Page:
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Singlespeed & Fixed Gear "I still feel that variable gears are only for people over forty-five. Isn't it better to triumph by the strength of your muscles than by the artifice of a derailer? We are getting soft...As for me, give me a fixed gear!"-- Henri Desgrange (31 January 1865 - 16 August 1940)

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Old 04-16-08, 08:39 AM   #1
d2create
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Most relaxed geometry?

What would be some examples of really nice single speed frames that have the most relaxed geometry for casual riding/commuting?
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Old 04-16-08, 08:41 AM   #2
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probably converting a touring bike. or are you looking for a brand new fixed gear with "relaxed geometry?"

kyle
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Old 04-16-08, 08:48 AM   #3
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Go for something from 1889

http://www.juniorvelo.com/wp-content...e_filtered.jpg
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Old 04-16-08, 08:53 AM   #4
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probably converting a touring bike. or are you looking for a brand new fixed gear with "relaxed geometry?"

kyle
Just curious what's out there that has horizontal dropouts.
Wouldn't want to mess with chain tensioners and such.
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Old 04-16-08, 08:54 AM   #5
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Go for something from 1889
Woah, look at how that seat is mounted!
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Old 04-16-08, 08:58 AM   #6
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Fixed recumbent.
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Old 04-16-08, 09:04 AM   #7
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+1 on converting an old touring bike

even the old racing bikes are pretty relaxed
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i jam my thumbs up and back into the tubes. this way i can point my fingers straight out in front to split the wind and attain an even more aero profile, and the usual fixed gear - zen - connectedness feeling through the drivetrain is multiplied ten fold because my thumbs become one with the tubing.
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Old 04-16-08, 09:11 AM   #8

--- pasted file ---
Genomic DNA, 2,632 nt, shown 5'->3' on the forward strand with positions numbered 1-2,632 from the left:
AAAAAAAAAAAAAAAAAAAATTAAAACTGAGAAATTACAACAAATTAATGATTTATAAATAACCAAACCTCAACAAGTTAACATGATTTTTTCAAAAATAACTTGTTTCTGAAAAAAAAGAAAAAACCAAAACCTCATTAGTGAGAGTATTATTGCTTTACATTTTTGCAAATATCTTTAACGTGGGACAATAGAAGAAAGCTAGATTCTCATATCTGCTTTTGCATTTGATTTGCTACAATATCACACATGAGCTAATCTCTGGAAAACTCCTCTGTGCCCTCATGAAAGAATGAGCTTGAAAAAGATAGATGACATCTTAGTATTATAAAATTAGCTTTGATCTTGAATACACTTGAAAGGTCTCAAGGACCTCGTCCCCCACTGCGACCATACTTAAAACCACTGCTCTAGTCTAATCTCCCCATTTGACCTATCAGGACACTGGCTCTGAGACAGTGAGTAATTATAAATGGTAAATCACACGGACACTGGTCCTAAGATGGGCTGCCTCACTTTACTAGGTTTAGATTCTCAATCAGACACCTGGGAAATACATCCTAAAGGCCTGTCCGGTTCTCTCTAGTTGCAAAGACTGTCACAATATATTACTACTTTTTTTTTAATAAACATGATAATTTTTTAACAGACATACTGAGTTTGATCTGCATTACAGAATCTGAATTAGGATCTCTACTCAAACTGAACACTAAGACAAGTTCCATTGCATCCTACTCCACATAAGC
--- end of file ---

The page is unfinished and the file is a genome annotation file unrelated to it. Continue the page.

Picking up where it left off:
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Probably a mountain bike if you want just semi-relaxed, beach cruiser if you want a seriously relaxed bike.
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Old 04-16-08, 09:13 AM   #9
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Mount some parts on a lazy-boy.
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Old 04-16-08, 09:14 AM   #10
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trek soho s. it's the most stable thing i've ever ridden. reminds me of a monorail. practically trackstands itself.

mtb esque geometry, mounts everywhere. i bought it as a grocery bike, put a rack and pannier baskets and front rack and basket on it-- drives like an suv, much smoother when loaded than i would've given trek credit for.
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Old 04-16-08, 09:51 AM   #11
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The Redline 9.2.5 has a compact geometry that with some adjustment to the stem/seat position on the rails can be ridden very comfortably. Put some old northroad bars on there or get an '07 on clearance with the moustache bars on it. It also has clearance for probably up to 30-35c tires and rack mounts (I road one fixed with loaded panniers out camping for a weekend)

Excellent value for the money, to boot. As far as new ss/fixed-out-of-the-box bikes that's what i'd recommend, but otherwise an old touring frame could be nice.
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Old 04-16-08, 09:54 AM   #12
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If you're looking for something with horizontal dropouts, I'd look for an old road frame, preferably a touring bike. As long as it's not a Gios or something, it's going to be pretty "relaxed."
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Old 04-16-08, 12:24 PM   #13
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Old 04-16-08, 12:34 PM   #14